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Documentary Critique Assignment

Political Science – Fall 2009


Follow the Assignment closely: Do not use the standard high school-level approach of just summarizing the event, script or story to prove you saw it and then writing: “I like this video because it is so cool and the ending made me feel happy,” or “I hated this event because it was stupid, and had nothing at all to do with my life, and was too hard to understand.” Instead, take a systematic, analytical approach to the video.


1. At the beginning of your report, mention the title of the event or video, and if it is a movie, when it was filmed, the producer and major star or stars. Then, in the first half of the report briefly list the main content or ideas of the vent or video, and if relevant, the characters, main story-line of the video, when it was set and where.


2. Then, in the second half of the report, answer all of the questions below one by one:


a. What does the event or video have to do with you, personally, and with your life (past, present or future)? It is not acceptable to write that the video has NOTHING to do with you, since just about everything humans can write, perform or film has to do in some way with every other human.


                b. How much does the event or video agree or clash with your view of the world, and what you consider right and wrong? Give several specific examples of how it agrees with and supports what you think about the world, about right and wrong, and about what you think it is to be human. Use quotes and examples to discuss how the event or video disagrees with what you think about the world and about right and wrong.


                c. How much did you learn, and how much were your views and opinions challenged or changed by this event or video, if at all? Did the event or video communicate with you? Why or why not? Give examples of how you views might have changed or been strengthened (or perhaps, why the event or video failed to convince you, the way it is). Please do not write “I loved everything about the event,” since everybody disagrees about something, even if it is a tiny point. Use specific examples to illustrate your points of challenge, or where you were persuaded, or where it left you cold.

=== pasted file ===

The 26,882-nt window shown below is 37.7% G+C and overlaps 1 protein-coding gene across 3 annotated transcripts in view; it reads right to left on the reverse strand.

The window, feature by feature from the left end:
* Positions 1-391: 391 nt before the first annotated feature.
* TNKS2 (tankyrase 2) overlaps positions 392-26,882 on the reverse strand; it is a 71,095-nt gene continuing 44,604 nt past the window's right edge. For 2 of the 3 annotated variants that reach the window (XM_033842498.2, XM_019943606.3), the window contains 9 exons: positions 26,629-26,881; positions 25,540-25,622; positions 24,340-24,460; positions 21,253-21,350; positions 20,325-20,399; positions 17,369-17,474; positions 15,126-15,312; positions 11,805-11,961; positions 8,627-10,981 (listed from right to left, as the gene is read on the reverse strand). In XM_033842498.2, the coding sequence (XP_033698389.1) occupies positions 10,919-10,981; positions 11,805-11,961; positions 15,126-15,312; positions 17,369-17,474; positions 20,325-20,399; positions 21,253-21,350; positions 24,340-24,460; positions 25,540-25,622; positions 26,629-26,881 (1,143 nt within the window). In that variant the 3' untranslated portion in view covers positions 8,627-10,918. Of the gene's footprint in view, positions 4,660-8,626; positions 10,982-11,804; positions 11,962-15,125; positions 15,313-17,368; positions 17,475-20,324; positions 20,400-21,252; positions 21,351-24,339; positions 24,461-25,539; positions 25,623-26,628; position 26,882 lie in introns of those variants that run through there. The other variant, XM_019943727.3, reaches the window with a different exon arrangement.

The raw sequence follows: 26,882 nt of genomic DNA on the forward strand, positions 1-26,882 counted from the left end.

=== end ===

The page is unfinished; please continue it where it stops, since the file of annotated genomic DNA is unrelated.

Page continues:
d. How well does it address things that you, personally, care about and consider important to the world? How does it address things that are important to your family, you community, your ethnic group, to people of your economic or social class or background? If not, who does the event/video serve? Did it pass the “Who cares?” test? Use specific examples to illustrate.


                e. Viewing “{critically does not mean the same as criticizing,” in everyday language (complaining or griping, fault-finding, nit-picking). Your “critique” can and should be positive and praise the event or video if possible, as well as pointing out problems, disagreements and shortcomings.

f. How well did you enjoy the event or video (or not) as entertainment or as a work of art? Use quotes or examples to illustrate the quality of the event or video as art or entertainment, of course be aware that some videos are not meant to be entertainment or art—a serious documentary or new video, for instance, may be neither entertaining or artistic, but may still be important and successful. Also be aware that you may not be among the primary intended audience of the video or event.


                g. To sum up, what is your overall reaction? Would you experience or view something else like this, or by this group or producer in the future or not? Why or why not? To whom would you recommend this type of event or this video?